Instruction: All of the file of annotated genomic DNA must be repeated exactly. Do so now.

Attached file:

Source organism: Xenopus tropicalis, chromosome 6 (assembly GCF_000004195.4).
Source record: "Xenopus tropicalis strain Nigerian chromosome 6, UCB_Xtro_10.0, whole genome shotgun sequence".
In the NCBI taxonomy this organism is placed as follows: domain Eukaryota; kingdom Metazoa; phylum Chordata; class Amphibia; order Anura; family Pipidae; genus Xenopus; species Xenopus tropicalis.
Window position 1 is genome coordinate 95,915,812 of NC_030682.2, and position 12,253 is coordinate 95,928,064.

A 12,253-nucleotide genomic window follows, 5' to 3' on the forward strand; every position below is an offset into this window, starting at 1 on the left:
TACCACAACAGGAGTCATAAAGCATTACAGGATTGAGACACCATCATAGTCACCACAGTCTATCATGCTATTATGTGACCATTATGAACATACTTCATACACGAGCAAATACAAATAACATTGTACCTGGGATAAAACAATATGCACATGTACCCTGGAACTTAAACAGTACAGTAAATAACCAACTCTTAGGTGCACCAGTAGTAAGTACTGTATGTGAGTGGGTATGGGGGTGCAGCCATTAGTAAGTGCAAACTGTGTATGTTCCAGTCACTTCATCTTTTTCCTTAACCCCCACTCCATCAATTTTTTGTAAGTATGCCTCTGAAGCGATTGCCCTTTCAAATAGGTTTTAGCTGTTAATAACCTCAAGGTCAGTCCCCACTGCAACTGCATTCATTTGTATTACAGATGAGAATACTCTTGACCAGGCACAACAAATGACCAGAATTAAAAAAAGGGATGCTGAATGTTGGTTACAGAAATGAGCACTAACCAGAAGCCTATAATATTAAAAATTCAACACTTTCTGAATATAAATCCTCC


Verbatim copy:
Source organism: Xenopus tropicalis, chromosome 6 (assembly GCF_000004195.4).
Source record: "Xenopus tropicalis strain Nigerian chromosome 6, UCB_Xtro_10.0, whole genome shotgun sequence".
In the NCBI taxonomy this organism is placed as follows: domain Eukaryota; kingdom Metazoa; phylum Chordata; class Amphibia; order Anura; family Pipidae; genus Xenopus; species Xenopus tropicalis.
Window position 1 is genome coordinate 95,915,812 of NC_030682.2, and position 12,253 is coordinate 95,928,064.

A 12,253-nucleotide genomic window follows, 5' to 3' on the forward strand; every position below is an offset into this window, starting at 1 on the left:
TACCACAACAGGAGTCATAAAGCATTACAGGATTGAGACACCATCATAGTCACCACAGTCTATCATGCTATTATGTGACCATTATGAACATACTTCATACACGAGCAAATACAAATAACATTGTACCTGGGATAAAACAATATGCACATGTACCCTGGAACTTAAACAGTACAGTAAATAACCAACTCTTAGGTGCACCAGTAGTAAGTACTGTATGTGAGTGGGTATGGGGGTGCAGCCATTAGTAAGTGCAAACTGTGTATGTTCCAGTCACTTCATCTTTTTCCTTAACCCCCACTCCATCAATTTTTTGTAAGTATGCCTCTGAAGCGATTGCCCTTTCAAATAGGTTTTAGCTGTTAATAACCTCAAGGTCAGTCCCCACTGCAACTGCATTCATTTGTATTACAGATGAGAATACTCTTGACCAGGCACAACAAATGACCAGAATTAAAAAAAGGGATGCTGAATGTTGGTTACAGAAATGAGCACTAACCAGAAGCCTATAATATTAAAAATTCAACACTTTCTGAATATAAATCCTCC